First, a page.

The sixteenth and seventeenth centuries saw tremendous expansion of the Russian domain. Russian pioneers, in search of furs to sell and new land to settle, led the way, and the government followed. Frontiersmen in Russia were known as Cossacks. Cossack communities gradually became more settled, and two Cossack republics, one on the Dnieper River, the other on the Don, were set up. As time passed, more Cossack groups formed along the Volga River, in the Ural Mountains and elsewhere.
The frontier movement took the Russians eastward into the Urals and on across Siberia. Far more slowly, because of Tatar, Turkish, and Polish opposition, the Russians also moved southeast toward the Caucasus and south toward the Black Sea. Repeated wars were fought with Poland over the Ukraine. Sometimes the Cossacks favored the Poles and sometimes the Russians.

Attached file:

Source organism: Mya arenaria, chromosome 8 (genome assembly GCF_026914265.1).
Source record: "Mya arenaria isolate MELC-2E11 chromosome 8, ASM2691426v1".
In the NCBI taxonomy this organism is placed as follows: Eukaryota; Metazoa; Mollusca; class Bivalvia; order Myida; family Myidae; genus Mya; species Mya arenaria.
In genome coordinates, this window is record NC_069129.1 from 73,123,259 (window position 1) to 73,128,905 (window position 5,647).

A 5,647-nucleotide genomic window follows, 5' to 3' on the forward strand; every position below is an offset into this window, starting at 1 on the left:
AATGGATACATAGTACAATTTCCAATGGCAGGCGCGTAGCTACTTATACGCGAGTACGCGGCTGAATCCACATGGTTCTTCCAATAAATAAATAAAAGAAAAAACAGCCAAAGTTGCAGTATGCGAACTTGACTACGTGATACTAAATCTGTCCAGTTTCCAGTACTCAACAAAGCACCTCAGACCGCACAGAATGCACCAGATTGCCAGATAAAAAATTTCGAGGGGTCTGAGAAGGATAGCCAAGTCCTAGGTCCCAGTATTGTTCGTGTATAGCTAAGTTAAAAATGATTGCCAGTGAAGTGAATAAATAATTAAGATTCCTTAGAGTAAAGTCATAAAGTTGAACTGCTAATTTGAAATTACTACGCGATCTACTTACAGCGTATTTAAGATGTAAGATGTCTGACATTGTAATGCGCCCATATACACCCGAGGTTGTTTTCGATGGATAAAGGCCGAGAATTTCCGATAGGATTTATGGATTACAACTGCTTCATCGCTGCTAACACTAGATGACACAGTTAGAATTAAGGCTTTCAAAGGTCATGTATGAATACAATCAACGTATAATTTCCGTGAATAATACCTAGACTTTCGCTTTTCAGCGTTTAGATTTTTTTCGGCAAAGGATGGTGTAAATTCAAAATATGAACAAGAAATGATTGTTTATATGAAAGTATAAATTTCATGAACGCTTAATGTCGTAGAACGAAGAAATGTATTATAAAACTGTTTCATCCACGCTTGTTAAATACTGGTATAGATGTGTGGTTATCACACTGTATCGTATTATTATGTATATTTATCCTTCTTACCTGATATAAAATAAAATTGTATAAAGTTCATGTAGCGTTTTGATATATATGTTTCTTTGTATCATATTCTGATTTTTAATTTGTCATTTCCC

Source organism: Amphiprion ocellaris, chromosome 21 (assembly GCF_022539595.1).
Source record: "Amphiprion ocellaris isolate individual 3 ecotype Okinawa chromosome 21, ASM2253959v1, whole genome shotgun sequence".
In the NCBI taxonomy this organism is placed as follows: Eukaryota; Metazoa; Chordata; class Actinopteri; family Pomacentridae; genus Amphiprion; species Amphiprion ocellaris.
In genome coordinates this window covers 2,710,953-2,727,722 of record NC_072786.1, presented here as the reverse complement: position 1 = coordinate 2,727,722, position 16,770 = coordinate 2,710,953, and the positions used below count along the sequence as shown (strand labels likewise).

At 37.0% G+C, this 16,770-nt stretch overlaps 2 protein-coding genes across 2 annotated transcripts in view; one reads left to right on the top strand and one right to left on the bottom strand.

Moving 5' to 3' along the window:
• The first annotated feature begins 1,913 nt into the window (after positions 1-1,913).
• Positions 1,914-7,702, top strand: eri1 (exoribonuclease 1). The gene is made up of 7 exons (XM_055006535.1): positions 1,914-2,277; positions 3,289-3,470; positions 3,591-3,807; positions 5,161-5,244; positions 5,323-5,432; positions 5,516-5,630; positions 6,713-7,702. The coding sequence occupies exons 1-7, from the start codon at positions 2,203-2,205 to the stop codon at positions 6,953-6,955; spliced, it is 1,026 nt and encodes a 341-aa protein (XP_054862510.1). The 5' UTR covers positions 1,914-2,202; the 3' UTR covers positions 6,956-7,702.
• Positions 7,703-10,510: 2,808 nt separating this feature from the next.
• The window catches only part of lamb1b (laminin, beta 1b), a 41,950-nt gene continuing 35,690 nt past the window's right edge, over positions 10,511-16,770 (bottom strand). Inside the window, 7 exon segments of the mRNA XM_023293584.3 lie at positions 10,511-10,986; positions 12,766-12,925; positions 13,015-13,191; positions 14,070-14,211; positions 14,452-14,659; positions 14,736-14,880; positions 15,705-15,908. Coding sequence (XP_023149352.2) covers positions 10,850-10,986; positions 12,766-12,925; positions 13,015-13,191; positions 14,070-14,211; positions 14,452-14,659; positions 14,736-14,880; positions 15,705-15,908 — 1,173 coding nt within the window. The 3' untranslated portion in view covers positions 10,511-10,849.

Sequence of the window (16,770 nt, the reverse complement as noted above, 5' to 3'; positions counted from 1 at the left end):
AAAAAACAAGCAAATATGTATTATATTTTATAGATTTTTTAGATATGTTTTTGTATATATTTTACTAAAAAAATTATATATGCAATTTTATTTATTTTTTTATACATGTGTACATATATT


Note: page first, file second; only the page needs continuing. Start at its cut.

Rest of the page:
By 1682 the Poles were weakening and were soon to yield. On the European frontiers it was the Swedes, still controlling the Baltic coast, against whom Russia’s future wars would be fought. There were also constant struggles with the Tatars of the Crimea. The Ottoman Turks, overlords of the Tatars, held the key fort of Azov and controlled the Black Sea. But in 1681 they abandoned most of their holdings in the Ukraine to the czars.